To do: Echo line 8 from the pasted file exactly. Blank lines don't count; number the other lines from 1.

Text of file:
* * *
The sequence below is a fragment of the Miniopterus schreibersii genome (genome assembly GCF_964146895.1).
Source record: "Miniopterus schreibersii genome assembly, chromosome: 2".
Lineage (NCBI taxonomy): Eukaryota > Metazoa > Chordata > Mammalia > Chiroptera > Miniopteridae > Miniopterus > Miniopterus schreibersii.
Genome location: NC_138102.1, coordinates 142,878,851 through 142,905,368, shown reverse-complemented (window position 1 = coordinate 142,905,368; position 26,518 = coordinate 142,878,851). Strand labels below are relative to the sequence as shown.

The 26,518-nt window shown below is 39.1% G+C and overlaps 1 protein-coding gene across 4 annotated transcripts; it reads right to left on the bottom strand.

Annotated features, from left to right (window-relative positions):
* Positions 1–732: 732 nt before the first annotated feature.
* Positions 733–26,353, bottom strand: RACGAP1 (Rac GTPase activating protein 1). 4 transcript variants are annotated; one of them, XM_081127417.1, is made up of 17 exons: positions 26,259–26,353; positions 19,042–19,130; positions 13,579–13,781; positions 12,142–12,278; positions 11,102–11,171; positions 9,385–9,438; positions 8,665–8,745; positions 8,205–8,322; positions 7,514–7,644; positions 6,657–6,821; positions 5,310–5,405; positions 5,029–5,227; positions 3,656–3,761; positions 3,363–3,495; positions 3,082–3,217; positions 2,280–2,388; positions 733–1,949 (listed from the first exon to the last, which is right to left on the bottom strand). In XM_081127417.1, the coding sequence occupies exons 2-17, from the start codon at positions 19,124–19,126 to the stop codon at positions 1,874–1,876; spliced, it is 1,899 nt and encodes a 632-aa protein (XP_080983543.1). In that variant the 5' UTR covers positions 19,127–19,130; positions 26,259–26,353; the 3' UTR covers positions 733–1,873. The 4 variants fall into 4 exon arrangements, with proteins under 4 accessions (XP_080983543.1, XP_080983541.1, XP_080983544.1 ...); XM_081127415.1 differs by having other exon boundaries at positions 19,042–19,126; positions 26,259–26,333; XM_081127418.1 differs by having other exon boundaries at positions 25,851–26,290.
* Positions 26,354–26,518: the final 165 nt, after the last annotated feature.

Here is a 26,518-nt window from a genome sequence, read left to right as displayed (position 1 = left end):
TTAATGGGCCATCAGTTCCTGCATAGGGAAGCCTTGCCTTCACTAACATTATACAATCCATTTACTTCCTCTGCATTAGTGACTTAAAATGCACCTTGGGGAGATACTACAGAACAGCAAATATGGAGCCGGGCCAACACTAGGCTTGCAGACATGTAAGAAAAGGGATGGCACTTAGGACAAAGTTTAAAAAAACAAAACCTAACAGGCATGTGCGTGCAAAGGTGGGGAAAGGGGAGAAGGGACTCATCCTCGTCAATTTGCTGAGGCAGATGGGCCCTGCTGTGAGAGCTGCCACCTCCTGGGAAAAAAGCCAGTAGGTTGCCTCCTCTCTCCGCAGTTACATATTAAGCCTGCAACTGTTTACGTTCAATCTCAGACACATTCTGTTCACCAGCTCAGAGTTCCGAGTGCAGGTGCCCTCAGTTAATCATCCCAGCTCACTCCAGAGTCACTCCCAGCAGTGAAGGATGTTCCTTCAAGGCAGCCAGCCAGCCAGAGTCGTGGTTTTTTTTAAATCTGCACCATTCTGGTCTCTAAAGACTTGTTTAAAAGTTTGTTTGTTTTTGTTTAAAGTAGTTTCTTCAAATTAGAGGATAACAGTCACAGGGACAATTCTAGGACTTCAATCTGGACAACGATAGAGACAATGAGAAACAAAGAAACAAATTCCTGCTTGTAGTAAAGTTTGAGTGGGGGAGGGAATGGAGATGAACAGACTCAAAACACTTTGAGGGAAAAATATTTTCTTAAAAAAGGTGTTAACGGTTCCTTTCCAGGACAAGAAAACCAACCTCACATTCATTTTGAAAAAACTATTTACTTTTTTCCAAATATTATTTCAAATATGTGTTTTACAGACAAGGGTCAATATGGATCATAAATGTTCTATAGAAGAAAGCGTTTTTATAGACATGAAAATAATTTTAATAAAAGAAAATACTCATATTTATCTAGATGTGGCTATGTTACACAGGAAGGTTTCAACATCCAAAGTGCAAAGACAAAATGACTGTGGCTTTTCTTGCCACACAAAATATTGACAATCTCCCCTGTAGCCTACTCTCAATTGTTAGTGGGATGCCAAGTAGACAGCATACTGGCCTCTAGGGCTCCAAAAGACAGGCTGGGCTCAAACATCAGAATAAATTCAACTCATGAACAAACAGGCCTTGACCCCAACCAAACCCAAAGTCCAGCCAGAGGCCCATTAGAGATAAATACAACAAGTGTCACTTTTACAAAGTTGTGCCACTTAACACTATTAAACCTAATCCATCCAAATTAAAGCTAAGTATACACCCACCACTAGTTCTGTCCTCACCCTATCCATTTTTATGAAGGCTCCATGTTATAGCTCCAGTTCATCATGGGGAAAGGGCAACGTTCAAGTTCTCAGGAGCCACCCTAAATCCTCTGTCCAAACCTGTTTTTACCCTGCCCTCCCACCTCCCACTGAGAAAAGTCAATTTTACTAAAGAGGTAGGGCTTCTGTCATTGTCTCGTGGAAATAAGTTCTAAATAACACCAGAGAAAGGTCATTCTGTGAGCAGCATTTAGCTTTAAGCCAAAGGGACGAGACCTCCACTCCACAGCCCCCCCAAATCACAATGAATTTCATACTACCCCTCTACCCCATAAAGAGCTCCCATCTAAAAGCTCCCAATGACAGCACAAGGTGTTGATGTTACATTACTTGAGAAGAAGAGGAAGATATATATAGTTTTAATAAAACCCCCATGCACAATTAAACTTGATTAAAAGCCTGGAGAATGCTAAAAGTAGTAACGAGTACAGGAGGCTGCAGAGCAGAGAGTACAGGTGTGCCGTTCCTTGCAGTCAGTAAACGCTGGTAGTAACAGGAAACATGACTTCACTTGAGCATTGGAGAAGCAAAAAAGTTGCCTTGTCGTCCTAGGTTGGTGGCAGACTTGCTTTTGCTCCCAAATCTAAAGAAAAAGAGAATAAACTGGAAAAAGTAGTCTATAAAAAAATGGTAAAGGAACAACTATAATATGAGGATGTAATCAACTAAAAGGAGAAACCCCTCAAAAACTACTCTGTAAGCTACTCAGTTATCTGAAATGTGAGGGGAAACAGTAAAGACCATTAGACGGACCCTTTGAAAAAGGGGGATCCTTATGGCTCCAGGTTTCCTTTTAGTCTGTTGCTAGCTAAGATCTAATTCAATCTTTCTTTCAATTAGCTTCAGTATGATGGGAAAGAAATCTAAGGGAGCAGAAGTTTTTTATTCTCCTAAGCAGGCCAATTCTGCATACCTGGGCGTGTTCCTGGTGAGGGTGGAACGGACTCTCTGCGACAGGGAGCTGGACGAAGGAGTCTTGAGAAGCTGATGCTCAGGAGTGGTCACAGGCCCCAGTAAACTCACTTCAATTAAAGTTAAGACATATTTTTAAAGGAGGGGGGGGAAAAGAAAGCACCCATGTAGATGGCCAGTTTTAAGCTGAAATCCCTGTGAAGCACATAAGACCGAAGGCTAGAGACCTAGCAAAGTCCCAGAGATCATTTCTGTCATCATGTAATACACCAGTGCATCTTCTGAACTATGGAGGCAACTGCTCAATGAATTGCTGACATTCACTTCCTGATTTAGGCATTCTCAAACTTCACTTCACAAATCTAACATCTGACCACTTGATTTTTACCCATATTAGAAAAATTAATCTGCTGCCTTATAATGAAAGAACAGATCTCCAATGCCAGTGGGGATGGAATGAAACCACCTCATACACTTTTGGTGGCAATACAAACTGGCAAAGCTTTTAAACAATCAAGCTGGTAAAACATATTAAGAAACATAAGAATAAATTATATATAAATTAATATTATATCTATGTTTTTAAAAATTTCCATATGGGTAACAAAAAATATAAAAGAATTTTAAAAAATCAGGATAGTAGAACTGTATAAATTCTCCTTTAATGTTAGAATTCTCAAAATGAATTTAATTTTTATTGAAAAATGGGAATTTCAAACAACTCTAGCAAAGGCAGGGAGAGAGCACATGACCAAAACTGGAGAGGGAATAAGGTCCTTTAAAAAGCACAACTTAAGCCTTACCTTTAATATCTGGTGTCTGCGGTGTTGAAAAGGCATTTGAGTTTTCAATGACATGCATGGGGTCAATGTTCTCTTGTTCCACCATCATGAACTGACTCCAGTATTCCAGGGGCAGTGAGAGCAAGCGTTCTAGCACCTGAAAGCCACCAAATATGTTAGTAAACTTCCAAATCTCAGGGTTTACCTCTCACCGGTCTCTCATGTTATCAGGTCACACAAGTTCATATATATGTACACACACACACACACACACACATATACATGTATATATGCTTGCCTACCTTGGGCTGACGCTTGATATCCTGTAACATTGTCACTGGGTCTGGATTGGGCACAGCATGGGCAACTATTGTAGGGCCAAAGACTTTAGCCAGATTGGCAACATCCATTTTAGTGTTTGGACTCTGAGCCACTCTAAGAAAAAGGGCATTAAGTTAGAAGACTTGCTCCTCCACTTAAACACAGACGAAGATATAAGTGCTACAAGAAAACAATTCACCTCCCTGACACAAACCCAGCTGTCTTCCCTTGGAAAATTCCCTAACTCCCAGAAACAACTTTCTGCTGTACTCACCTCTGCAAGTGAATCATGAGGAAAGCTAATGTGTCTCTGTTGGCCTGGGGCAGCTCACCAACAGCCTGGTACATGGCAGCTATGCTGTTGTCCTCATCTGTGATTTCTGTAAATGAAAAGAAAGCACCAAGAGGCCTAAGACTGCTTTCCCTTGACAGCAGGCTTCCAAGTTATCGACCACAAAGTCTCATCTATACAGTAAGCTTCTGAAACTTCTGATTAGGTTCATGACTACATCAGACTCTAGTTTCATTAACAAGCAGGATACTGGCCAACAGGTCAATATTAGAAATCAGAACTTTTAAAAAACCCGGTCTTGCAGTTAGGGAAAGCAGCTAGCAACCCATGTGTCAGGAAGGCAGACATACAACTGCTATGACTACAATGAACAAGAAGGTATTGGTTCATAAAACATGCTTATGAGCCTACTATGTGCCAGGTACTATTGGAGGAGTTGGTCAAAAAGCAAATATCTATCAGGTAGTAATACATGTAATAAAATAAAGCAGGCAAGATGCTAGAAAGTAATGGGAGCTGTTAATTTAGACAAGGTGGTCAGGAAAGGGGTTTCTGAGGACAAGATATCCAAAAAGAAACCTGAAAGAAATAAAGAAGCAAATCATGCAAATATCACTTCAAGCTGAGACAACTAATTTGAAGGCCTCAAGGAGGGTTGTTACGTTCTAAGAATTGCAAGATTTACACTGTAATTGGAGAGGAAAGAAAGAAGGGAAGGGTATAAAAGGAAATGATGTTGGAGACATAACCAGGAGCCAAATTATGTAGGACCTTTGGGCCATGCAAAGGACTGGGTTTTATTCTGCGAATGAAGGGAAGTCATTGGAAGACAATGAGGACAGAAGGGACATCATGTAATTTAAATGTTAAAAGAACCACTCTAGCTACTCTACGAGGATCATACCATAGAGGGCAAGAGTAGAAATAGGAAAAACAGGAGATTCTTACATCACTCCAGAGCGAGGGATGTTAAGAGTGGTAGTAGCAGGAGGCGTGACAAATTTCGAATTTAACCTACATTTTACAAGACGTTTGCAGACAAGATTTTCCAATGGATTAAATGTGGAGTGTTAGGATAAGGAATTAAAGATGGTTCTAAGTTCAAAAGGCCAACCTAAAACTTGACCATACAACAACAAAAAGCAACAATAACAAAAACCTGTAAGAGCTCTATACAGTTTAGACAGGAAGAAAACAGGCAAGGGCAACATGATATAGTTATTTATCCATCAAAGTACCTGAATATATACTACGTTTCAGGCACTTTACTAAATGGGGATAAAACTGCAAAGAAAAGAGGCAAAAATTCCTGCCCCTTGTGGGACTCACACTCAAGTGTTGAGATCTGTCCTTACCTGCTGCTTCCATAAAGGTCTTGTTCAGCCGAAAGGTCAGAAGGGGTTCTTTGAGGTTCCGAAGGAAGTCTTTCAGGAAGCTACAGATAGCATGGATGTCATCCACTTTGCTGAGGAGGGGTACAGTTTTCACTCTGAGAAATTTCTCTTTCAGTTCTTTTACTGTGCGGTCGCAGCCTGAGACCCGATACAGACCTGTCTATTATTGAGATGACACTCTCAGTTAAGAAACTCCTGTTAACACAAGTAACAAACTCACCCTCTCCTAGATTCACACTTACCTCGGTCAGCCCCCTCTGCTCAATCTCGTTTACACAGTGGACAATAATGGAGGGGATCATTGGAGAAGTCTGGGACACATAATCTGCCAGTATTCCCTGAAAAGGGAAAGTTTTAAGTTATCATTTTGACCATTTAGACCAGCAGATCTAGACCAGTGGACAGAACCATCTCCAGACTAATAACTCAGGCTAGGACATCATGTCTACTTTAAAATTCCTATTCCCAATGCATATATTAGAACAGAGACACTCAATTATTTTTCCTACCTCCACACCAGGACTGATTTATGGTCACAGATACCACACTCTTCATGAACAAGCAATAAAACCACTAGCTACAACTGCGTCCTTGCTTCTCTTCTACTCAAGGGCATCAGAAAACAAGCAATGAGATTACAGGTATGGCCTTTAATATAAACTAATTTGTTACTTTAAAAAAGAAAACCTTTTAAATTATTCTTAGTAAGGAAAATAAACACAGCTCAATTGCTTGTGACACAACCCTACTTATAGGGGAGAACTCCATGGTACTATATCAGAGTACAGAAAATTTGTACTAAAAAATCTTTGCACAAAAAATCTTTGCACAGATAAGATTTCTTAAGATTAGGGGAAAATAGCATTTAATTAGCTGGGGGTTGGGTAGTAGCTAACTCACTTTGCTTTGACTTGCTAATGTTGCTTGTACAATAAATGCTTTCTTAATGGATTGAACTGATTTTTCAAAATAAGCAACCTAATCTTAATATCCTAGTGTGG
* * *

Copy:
* Positions 733–26,353, bottom strand: RACGAP1 (Rac GTPase activating protein 1). 4 transcript variants are annotated; one of them, XM_081127417.1, is made up of 17 exons: positions 26,259–26,353; positions 19,042–19,130; positions 13,579–13,781; positions 12,142–12,278; positions 11,102–11,171; positions 9,385–9,438; positions 8,665–8,745; positions 8,205–8,322; positions 7,514–7,644; positions 6,657–6,821; positions 5,310–5,405; positions 5,029–5,227; positions 3,656–3,761; positions 3,363–3,495; positions 3,082–3,217; positions 2,280–2,388; positions 733–1,949 (listed from the first exon to the last, which is right to left on the bottom strand). In XM_081127417.1, the coding sequence occupies exons 2-17, from the start codon at positions 19,124–19,126 to the stop codon at positions 1,874–1,876; spliced, it is 1,899 nt and encodes a 632-aa protein (XP_080983543.1). In that variant the 5' UTR covers positions 19,127–19,130; positions 26,259–26,353; the 3' UTR covers positions 733–1,873. The 4 variants fall into 4 exon arrangements, with proteins under 4 accessions (XP_080983543.1, XP_080983541.1, XP_080983544.1 ...); XM_081127415.1 differs by having other exon boundaries at positions 19,042–19,126; positions 26,259–26,333; XM_081127418.1 differs by having other exon boundaries at positions 25,851–26,290.